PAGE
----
Sir Joshua Reynolds, “Portrait of Omai” (c. 1776) (courtesy the owner)

London’s National Portrait Gallery is attempting to raise £25 million (~$30.5 million) by June 10 in order to keep Sir Joshua Reynold’s life-size “Portrait of Omai” (c. 1776) in the United Kingdom. The painting depicts the first Polynesian visitor to England and explores 18th-century British concepts of colonialism. Last March, the UK issued a temporary export ban on the work, a common British practice in which the government asks its citizens to purchase “national treasures” at risk of being bought by foreigners outside of the country. The ban has now been extended through June.

The UK first prohibited the painting’s export in March 2022. Under the regulation, UK buyers must purchase “Portrait of Omai” at its £50 million ($61 million) valuation. So far, almost half of that money has been raised, with substantial £10 million ($12.2 million) and £2.5 million ($3 million) contributions from the National Heritage Memorial Fund and Art Fund, respectively. Some contemporary artists — including Antony Gormley, Richard Deacon RA, and Elizabeth Peyton — have also publicly issued their support for the cause.

The painting by Sir Joshua Reynolds, a prominent 18th-century portrait painter and the first president of the British Royal Academy, depicts Mai, the first Polynesian person to visit the UK. (The titular “Omai” represents a British mispronunciation.) Mai arrived in the country in 1774 on the ship of Captain Cook, whose early journeys to the Pacific laid the groundwork for centuries of British colonialism there. Mai helped Cook in his negotiations with Native peoples and became a British celebrity upon his arrival in the nation. He stayed for two years, traveling, engaging with aristocrats and the British court, and becoming the subject of English writers and painters. Cook had promised to help Mai assume power over the island of Ra‘iatea, but ultimately Cook broke his promise to Mai when the men returned to the Pacific.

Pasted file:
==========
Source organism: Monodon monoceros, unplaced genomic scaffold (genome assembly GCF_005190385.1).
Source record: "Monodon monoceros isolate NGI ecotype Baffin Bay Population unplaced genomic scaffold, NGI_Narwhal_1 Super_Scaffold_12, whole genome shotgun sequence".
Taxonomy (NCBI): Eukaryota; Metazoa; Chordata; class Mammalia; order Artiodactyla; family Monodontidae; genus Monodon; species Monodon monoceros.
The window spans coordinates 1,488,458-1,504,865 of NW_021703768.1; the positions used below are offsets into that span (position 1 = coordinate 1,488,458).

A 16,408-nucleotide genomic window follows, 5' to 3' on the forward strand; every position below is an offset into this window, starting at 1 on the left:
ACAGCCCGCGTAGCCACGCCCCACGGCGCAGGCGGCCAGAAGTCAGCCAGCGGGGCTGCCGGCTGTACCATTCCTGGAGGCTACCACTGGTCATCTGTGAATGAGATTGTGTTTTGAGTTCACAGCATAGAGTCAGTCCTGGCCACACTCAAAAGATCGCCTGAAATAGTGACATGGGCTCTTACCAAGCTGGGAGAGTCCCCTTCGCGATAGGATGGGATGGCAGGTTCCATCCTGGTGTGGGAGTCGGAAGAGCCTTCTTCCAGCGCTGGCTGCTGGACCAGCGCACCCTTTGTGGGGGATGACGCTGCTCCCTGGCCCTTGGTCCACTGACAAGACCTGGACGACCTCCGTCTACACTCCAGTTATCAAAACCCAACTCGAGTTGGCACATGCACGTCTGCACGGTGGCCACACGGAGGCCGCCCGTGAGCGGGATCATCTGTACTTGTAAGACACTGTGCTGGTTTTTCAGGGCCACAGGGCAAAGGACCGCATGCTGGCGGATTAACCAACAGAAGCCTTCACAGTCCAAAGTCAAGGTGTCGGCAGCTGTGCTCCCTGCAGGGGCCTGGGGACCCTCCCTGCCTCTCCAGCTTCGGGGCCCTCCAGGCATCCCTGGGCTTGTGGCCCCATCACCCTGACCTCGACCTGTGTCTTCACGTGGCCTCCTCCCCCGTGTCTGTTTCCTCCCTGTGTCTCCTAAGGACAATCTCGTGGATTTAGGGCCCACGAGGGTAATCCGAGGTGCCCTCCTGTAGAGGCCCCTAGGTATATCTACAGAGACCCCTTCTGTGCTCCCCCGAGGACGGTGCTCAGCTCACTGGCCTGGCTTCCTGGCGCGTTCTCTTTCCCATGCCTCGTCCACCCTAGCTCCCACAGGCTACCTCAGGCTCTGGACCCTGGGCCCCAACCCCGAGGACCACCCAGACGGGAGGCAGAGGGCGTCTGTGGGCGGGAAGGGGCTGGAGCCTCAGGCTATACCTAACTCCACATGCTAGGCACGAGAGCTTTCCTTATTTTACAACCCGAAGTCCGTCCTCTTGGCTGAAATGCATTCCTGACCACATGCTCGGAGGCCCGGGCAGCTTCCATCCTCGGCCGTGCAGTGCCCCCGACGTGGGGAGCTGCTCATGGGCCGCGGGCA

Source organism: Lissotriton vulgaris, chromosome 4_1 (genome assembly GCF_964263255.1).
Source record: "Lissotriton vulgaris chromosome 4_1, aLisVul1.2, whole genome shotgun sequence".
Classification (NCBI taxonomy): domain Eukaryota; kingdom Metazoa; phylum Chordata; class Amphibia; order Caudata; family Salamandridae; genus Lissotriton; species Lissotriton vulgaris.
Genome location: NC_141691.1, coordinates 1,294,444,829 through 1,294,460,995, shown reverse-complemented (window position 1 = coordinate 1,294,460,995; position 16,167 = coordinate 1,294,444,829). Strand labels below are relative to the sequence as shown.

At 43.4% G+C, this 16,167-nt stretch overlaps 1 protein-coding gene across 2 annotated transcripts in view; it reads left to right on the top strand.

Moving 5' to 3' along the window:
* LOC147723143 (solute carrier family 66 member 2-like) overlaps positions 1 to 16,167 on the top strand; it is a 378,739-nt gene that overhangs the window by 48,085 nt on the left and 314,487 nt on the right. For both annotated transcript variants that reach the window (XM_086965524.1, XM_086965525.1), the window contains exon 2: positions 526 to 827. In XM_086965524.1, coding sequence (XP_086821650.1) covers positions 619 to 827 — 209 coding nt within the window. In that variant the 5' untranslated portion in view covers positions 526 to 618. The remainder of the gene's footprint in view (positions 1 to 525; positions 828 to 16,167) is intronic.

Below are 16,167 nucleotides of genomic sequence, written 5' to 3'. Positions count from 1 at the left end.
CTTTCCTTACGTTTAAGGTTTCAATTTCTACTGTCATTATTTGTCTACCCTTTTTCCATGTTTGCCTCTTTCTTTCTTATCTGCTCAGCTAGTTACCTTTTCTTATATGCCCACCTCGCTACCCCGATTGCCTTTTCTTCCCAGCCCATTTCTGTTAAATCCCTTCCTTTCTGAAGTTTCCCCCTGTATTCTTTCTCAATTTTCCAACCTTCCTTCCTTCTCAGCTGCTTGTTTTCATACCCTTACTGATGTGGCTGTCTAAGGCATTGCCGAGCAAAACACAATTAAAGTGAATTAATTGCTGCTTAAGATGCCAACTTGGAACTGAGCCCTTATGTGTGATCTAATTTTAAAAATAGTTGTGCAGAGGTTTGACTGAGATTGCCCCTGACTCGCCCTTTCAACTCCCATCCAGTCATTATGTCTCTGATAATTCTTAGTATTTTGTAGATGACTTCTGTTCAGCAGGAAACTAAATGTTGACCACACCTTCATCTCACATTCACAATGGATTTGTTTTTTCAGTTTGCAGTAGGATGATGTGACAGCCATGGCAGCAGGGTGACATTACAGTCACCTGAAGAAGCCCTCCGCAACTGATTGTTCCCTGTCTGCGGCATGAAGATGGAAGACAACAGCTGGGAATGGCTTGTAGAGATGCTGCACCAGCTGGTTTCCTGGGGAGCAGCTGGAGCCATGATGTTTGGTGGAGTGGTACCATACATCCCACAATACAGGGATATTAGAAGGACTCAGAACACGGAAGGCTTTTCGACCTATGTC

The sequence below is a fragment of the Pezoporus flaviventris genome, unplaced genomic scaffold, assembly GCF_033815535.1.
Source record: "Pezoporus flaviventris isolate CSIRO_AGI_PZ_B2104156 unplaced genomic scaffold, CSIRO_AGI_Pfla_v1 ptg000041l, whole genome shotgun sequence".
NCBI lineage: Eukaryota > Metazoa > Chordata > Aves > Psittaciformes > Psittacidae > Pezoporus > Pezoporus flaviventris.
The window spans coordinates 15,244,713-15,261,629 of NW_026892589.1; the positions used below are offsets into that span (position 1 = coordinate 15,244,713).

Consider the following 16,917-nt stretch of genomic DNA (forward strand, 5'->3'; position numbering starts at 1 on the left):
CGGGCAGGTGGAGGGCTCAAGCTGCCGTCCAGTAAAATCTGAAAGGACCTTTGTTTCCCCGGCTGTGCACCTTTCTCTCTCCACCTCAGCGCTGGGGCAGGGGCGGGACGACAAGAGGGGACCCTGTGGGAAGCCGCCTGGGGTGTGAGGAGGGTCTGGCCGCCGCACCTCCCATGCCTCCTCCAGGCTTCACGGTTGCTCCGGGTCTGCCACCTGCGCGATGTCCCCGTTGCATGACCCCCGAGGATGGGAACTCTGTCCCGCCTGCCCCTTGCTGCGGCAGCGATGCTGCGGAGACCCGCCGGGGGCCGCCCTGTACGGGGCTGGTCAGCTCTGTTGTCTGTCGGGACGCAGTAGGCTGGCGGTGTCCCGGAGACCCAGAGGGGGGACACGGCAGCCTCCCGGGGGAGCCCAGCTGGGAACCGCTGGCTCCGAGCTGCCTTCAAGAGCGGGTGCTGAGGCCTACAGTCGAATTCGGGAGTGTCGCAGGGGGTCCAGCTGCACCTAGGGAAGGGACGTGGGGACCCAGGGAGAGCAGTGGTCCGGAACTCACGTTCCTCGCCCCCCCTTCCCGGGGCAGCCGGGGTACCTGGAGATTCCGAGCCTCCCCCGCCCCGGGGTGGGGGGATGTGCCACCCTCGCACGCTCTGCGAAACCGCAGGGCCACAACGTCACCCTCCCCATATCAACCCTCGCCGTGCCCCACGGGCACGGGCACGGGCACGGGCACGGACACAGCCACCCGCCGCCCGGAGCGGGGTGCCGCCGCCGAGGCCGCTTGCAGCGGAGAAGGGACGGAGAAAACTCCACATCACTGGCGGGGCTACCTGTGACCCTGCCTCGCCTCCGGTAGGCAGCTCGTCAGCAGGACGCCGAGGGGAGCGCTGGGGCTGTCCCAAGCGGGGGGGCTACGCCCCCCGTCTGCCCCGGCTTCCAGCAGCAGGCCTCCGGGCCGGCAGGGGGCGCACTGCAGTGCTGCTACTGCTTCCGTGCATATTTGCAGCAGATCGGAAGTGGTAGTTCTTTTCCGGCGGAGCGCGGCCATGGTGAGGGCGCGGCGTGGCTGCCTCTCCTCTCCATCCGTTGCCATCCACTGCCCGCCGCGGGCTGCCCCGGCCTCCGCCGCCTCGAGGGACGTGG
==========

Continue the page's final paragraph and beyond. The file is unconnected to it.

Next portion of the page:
“It illustrates the connectivity of the world in the late 18th-century through exploration and the spread of colonial ambitions, as well as the fascination that high profile cultural encounters inspired,” Christopher Baker, a member of the committee that decides export bans, said in a statement. Baker added that Reynolds’s “highly romanticised image” illustrates European perceptions and holds a special place in the evolution of the 18th-century portraiture.

“Portrait of Omai” has always been in private hands and was exhibited publicly only once, almost 20 years ago. The National Portrait Gallery’s director Nicholas Cullinan stated that the museum will display the work in June should it be successfully purchased.

Past works subjected to UK export bans range vastly. In order for a work to qualify for an export ban, the review committee must decide that the object has aesthetic or scholarly value, or historical importance to the UK. The works do not necessarily need to have been created by British artists. For example, in 2021, the UK placed a ban on an 18th-century gold tiger’s head that was looted from India. Anindya Sen argued in a Hyperallergic opinion piece that the government should have repatriated the object rather than attempt to keep it in the colonizing nation.

Other artworks currently protected by export bans include artifacts from Ancient Egypt and Medieval France, and pieces of British history including military medals, a painting by Benjamin West, and a 1792 anti-slavery poem by English poet Samuel Taylor Coleridge.

Elaine Velie is a writer from New Hampshire living in Brooklyn. She studied Art History and Russian at Middlebury College and is interested in art's role in history, culture, and politics.